New Internationalist

Islamic Rules

September 1980

Altaf Gauhar argues that Iran’s new regime may not be getting a fair trial.

A genial middle-aged secretary who had been working for me for some days suddenly put down her note book and asked ‘Is it true that according to you Moslems, women and dogs have no souls?’ She was not being offensive. Nor was she more misinformed than many Western interpreters of Islam. There is something spurious and suspect about the current Western interest in Islam. American TV viewers are submitting themselves to crash courses on Islam - five minutes every day. The theme of one programme, an American friend divulged, was that the sole purpose of Iran’s brand of Islam was to frustrate Jimmy Carter’s election campaign. It was the energy crisis and the use by the Arabs of their oil ‘weapon’ which first ignited this flare-up over Islam, reviving old prejudices and fears. Are the Moslems on the march again? For the West, the fall of Iran is like the fall of Constantinople. Certain questions have suddenly assumed great urgency. Does Islam permit the taking of diplomats as hostages? Does Islamic law justify the manner in which scores of Iranians have been executed?

One must answer these questions first in terms of Islamic concepts, and ther check the facts. Envoys are entitled to courtesy and safe conduct. This tradition has been maintained throughout Islamic history. But envoys must be envoys, not decoys. If they come as diplomats and act as invaders they should be dealt with as invaders. Olof Palme, the former Swedish Prime Minister who recently visited Iran, told me that before the revolution there were some 80,000 Americans enjoying diplomatic immunity in Iran: ‘It was a country under occupation.’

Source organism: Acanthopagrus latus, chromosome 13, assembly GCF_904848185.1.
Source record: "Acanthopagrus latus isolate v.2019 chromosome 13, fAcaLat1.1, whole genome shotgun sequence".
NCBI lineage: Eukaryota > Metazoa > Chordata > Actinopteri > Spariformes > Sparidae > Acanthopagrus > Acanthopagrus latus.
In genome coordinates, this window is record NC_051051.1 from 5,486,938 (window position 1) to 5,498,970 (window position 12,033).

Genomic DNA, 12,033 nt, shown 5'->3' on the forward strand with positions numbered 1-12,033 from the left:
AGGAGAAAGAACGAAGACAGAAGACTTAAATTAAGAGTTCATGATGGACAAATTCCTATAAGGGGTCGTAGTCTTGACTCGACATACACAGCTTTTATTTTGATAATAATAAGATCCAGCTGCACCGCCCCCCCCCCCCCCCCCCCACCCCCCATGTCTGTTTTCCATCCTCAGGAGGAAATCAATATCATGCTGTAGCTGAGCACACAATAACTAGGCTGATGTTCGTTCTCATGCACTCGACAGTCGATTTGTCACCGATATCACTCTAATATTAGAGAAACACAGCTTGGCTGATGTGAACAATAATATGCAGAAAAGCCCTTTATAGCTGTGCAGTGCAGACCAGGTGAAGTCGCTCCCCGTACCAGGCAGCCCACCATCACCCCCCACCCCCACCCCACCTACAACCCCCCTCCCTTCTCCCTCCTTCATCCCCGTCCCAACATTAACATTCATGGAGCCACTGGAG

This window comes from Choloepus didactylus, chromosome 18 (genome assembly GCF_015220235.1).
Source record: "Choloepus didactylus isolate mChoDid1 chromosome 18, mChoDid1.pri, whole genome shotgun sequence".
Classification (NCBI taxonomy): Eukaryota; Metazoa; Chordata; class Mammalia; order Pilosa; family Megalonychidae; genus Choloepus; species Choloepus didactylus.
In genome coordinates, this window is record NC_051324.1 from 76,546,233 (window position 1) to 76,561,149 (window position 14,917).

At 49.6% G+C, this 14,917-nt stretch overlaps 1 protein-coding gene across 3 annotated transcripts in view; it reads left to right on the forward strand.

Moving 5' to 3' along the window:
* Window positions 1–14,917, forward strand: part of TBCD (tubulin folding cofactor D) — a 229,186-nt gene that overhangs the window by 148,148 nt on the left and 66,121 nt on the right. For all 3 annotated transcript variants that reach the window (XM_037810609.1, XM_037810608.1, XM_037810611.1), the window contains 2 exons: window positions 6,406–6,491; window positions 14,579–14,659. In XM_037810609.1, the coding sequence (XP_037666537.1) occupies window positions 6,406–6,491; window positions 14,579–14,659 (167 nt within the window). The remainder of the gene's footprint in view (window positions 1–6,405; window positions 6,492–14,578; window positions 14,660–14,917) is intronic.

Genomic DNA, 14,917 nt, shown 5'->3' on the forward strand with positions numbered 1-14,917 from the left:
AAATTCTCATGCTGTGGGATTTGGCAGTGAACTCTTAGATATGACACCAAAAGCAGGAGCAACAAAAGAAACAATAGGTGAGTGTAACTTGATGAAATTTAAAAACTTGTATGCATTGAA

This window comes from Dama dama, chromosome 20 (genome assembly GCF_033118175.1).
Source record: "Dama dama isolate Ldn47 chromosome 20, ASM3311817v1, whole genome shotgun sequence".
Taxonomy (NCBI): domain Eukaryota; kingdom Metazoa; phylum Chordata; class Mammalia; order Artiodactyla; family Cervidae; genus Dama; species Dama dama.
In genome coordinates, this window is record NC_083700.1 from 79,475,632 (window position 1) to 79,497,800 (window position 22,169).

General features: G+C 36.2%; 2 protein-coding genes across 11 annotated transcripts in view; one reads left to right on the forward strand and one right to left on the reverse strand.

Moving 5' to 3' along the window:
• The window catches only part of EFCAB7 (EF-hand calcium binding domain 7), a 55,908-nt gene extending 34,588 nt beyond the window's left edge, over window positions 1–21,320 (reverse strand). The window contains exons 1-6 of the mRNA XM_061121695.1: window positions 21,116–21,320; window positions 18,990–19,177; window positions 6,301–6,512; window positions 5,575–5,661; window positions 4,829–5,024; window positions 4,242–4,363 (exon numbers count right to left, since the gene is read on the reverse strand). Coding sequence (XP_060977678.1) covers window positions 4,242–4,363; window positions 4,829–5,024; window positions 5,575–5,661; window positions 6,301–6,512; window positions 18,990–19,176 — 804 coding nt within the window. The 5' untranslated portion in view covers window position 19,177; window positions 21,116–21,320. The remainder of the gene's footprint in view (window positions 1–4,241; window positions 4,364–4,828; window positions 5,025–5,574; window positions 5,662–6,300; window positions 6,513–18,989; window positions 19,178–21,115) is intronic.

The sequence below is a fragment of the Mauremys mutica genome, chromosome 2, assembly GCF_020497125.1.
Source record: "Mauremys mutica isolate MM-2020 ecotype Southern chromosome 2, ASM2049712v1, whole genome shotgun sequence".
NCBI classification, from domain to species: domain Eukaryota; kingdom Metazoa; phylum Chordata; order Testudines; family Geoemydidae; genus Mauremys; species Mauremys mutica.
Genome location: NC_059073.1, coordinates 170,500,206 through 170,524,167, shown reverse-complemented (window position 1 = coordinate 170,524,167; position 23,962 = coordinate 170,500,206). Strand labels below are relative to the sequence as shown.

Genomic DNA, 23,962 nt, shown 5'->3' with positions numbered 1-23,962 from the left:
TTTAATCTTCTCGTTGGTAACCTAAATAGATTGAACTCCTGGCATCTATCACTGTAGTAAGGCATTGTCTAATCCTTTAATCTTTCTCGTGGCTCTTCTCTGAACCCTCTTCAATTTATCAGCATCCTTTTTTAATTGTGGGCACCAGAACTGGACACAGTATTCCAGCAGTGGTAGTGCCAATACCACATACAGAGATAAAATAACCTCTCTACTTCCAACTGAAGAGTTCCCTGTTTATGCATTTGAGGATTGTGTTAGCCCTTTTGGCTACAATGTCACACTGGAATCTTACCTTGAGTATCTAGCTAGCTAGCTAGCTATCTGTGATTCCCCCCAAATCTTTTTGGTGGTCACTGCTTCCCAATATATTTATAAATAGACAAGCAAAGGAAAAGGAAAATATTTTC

It is not Islam which is in question but the conduct of envoys. What real function were certain members of an embassy performing in Iran? The media say they were doing normal diplomatic work. The Iranians claim they were running a spy network. To separate fact from fiction, the governments of Iran and United States should have established a Commission of Enquiry. That is what former US Attorney General, Ramsay Clark suggested. He ended up being accused treason and threatened with prosecution.

Islam has a system of justice. The essential elements of the system are: Balance, equity, duty and trust.

’Oh Muslims God commands you to entrust responsibility to those Who are capable of discharging it, And when you determine between people do so justly. This is invaluable advice from God, who hears and sees everything.’

So says the Koran (Verse 58, Sura AIAl-Nisa). But are the Iranian leaders in positions of responsibility and trust acting in accordance with this concept of justice? One can only answer this question by examining each trial. It is impossible to come to a judgement on the basis of press reports. Enough is known to show how the media can distort the truth. If there is evidence that a single person has been executed or punished in Iran without a fair trial, without equity and compassion, then there has been a violation of the Islamic concept of justice. But when the Financial Times of London puts the headline ‘Hand of the Mullahs poised for the kill’ on a news story that the parliament of Iran voted in favour of calling itself the Islamic Assembly then one does not know what the real facts are. Most governments of the world, not excluding governments of some Moslem countries, are waiting for the failure of the revolution in Iran. The Soviet forces have encircled the country and hundreds of Western agents have infiltrated into Iran. The Shah’s son has been nominated as the rightful heir to the Peacock Throne. And his sister ‘Princess’ Ashraf is allegedly plotting a coup with Field Marshall Oveisi, the butcher of Tehran, before October 31 when the Prince comes of age. All the sectarian and regional issues that one never heard about in the last ten years have assumed a new urgency and gravity. The Iranians are a nation under seige. They are isolated, but not left alone. The choice before them is to surrender or perish. And the present leaders of Iran seem determined not to surrender.

Altaf Gauhar is a scholar of lslam and SecretaryGeneral of the Third World Foundation.

This feature was published in the September 1980 issue of New Internationalist. To read more, buy this issue or subscribe.

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